10/20/10 - posted by Mary-Ann
Good job, Frank! I recall so many of the places you mentioned.

When my husband and I bought our first house on 46th Ave near Ulloa in 1956, he had to have a full set of tools, including auto repair tools, too. We went to that Sears you talked about and invested in a couple of tool sets - and what an investment they turned out to be. He was very handy and could fix almost anything. He had even rebuilt his first car's engine when going to college. Fast forward to the early '80s when our garage was burglarized and what a haul they got. Almost all those tools were gone among a lot of other stuff. He knew every tool that was gone. These were Craftsman tools, 100% replaceable, and our insurance covered them all.

My library was the one on 37th Ave near Geary and I was there very often in the '40s.

The funeral home the family used was McAvoy & O'Hara - forget exactly where they are - but they were in business from way back, too.

Sad to hear the Sugar Bowl is no longer in business - the father of a fellow we went to Jr and High School with owned it for many years. Another schoolmate's family owned the delicatessen next to the Balboa theater - great dill pickles. And you are right about Hermann's potato salad - none better.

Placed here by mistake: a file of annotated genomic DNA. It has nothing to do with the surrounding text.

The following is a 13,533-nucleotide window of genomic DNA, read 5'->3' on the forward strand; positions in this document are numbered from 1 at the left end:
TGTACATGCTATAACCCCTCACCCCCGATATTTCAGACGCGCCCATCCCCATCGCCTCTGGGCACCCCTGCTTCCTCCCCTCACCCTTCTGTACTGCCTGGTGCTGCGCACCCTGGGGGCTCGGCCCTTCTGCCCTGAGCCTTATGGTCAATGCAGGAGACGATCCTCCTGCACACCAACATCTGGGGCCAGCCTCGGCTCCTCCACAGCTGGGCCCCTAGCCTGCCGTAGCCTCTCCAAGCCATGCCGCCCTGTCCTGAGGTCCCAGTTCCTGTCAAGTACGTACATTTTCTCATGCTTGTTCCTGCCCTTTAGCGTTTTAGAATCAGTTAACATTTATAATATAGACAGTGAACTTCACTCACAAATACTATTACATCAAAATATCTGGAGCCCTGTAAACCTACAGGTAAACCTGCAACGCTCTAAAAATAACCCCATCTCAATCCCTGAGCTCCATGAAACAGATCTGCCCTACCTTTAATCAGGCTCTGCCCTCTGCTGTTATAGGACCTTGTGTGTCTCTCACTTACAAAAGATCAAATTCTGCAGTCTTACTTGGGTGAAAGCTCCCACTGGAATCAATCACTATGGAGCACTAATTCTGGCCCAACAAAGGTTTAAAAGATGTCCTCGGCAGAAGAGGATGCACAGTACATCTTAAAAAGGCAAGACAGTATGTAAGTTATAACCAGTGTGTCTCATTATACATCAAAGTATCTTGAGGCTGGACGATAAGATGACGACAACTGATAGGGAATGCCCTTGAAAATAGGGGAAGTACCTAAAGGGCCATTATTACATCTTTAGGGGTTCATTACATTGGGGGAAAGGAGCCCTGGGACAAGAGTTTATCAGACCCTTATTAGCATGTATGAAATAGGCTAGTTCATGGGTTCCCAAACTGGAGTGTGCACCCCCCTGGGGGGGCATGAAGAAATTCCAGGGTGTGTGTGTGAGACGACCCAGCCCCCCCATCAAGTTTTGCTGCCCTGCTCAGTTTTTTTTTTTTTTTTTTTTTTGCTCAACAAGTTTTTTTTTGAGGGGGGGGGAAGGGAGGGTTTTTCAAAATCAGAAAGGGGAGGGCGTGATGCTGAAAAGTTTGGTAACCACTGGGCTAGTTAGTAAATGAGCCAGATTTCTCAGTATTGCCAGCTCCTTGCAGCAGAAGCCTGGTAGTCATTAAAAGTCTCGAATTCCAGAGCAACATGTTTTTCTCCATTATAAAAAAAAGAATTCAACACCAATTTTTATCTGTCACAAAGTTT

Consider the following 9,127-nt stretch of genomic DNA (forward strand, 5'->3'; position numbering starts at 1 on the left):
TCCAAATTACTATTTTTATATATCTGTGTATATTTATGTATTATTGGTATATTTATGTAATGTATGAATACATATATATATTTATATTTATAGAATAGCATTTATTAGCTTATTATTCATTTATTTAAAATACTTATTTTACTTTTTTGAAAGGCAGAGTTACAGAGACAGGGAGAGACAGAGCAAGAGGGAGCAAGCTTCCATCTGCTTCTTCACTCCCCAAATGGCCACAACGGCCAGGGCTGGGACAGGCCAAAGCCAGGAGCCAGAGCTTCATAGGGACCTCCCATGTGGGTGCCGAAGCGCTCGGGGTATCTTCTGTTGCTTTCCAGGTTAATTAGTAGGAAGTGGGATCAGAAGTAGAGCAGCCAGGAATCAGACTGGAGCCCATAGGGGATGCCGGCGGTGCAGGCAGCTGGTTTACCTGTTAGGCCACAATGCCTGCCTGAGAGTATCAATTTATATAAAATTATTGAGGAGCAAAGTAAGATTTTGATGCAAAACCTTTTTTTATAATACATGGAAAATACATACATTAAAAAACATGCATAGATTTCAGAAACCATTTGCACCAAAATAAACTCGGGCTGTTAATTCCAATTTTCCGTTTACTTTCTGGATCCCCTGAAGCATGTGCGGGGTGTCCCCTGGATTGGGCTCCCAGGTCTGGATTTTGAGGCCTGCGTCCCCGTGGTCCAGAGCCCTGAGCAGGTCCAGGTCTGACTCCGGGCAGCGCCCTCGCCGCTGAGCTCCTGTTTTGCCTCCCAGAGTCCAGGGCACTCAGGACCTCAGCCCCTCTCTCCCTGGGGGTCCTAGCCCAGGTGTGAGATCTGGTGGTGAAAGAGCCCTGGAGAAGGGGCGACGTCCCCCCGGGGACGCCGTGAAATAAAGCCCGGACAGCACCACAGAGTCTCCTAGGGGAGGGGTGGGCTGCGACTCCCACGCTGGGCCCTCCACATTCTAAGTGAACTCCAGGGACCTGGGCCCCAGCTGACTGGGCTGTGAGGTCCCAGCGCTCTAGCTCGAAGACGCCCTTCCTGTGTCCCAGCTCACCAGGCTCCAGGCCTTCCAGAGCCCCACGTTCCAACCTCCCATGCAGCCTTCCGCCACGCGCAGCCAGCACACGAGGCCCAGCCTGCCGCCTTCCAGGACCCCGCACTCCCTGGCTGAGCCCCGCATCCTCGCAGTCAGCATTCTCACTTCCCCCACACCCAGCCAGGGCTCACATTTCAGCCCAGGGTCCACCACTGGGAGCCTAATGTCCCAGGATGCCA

To add to the list, though, was Will King's on Geary near the Alexandria N/E 18th Ave; The Flying Saucer on the south side of Geary near 27th Ave - a very popular place with the after-school bunch; Balboa Street businnesses around 37th to 40th included Littleman's Market, drug store, hardware store, dime store, jewelers, the Hockey Haven (bar) and Dom Dimaggio's (bar), Bank of America, an insurance office, Walter's Creamery, and, sorry I don't remember the brand of the gas station on the south/east corner of Balboa & 39th. St. Thomas the Apostle church and school at 39th-40th whose convent N/W corner of 40th, after the Sisters left was remodeled as the Archbishop's residence. It's impossible to name them all. It's amazing that you can include so many long-time-ago places, Frank. Thanks for the trip.
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